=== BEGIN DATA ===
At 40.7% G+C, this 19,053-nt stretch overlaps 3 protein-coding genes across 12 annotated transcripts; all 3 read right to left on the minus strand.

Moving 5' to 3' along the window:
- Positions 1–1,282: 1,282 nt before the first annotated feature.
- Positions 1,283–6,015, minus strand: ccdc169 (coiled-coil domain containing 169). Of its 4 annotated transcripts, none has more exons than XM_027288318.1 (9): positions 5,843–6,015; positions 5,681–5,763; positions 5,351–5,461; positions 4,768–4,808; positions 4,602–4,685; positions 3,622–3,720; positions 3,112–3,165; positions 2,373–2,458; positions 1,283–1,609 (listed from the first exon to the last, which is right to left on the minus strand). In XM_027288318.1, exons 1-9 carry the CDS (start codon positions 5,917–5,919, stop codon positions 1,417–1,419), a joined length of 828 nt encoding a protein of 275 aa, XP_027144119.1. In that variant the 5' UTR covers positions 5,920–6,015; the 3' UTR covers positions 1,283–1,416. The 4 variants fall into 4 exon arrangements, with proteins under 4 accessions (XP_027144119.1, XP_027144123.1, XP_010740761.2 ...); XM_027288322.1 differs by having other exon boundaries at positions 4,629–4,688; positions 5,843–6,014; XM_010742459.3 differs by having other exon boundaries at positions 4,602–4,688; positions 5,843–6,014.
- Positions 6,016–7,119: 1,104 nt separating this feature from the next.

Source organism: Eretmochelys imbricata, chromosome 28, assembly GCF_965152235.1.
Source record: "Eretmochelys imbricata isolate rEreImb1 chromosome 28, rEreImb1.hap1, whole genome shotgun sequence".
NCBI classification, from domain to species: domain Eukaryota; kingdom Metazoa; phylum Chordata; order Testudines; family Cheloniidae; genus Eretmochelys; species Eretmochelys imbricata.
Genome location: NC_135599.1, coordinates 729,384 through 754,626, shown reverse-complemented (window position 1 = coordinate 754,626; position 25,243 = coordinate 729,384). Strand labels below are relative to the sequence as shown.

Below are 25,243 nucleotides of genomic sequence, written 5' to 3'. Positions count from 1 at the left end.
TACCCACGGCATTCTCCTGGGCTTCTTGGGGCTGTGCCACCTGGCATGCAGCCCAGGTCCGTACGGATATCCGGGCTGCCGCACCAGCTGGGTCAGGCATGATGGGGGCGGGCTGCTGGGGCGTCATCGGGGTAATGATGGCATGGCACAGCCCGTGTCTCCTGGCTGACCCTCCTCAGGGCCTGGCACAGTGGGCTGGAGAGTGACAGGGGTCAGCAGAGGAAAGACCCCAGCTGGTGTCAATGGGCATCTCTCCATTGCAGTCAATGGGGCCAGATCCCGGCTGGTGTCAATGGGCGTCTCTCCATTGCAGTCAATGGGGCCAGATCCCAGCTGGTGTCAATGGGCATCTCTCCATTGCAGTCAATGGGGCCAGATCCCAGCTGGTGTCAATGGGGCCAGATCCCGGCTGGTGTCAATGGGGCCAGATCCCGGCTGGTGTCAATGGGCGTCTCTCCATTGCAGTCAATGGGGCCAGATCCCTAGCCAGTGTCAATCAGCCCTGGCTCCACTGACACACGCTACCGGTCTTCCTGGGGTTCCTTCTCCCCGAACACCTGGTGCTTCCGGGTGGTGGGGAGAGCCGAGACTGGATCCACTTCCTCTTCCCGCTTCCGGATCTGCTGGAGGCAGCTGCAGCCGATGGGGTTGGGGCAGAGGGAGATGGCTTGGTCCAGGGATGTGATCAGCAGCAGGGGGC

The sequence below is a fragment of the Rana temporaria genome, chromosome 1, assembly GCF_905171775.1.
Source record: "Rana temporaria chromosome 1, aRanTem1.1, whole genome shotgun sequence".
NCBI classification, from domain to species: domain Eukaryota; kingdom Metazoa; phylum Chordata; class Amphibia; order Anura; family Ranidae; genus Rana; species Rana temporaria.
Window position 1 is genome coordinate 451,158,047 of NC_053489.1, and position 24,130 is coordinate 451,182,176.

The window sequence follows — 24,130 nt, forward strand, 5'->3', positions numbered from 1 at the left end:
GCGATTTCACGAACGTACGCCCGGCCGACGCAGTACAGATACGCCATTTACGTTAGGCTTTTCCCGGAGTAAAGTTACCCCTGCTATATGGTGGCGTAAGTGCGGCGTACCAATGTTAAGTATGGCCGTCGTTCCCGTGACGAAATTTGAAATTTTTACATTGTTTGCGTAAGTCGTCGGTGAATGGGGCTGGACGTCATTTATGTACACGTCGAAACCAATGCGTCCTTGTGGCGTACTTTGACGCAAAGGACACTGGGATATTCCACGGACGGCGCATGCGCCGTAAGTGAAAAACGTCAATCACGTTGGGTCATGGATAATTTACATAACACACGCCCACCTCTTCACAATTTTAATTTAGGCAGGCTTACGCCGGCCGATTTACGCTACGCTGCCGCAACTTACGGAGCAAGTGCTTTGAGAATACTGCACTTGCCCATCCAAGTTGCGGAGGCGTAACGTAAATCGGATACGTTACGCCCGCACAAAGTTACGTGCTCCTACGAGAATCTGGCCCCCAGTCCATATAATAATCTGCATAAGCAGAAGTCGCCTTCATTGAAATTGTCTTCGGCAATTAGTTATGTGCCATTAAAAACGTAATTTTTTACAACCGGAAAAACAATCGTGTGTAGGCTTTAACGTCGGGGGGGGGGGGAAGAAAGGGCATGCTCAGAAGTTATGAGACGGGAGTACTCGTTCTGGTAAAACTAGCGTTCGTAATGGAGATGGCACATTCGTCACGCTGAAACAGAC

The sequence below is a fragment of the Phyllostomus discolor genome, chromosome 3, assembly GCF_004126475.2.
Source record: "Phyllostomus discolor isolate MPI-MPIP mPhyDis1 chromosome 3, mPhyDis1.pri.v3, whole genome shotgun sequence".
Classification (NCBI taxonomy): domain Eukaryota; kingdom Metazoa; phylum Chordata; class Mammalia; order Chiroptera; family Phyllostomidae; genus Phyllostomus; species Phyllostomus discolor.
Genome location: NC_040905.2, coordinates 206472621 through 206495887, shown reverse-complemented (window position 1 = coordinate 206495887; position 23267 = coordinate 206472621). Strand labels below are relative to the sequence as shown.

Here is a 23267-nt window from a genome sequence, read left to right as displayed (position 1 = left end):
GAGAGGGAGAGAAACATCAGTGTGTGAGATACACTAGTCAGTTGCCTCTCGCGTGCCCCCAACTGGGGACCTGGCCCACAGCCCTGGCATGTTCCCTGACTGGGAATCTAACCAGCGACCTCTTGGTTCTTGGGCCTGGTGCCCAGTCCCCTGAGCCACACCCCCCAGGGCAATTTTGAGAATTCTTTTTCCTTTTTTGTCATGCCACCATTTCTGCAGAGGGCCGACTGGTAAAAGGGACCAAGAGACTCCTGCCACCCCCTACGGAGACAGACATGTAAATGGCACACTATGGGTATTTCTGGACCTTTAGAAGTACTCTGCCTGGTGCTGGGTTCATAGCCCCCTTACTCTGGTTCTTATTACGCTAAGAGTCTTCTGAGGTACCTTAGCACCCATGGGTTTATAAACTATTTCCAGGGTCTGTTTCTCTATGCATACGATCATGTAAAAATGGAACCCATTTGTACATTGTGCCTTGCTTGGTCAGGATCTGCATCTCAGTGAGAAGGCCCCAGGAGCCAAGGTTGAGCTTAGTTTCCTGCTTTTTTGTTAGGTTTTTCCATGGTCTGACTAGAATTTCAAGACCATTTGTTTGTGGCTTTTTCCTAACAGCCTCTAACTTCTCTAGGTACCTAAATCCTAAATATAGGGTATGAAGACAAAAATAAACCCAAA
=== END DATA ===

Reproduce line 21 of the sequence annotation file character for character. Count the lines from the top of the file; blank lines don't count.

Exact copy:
Genome location: NC_040905.2, coordinates 206472621 through 206495887, shown reverse-complemented (window position 1 = coordinate 206495887; position 23267 = coordinate 206472621). Strand labels below are relative to the sequence as shown.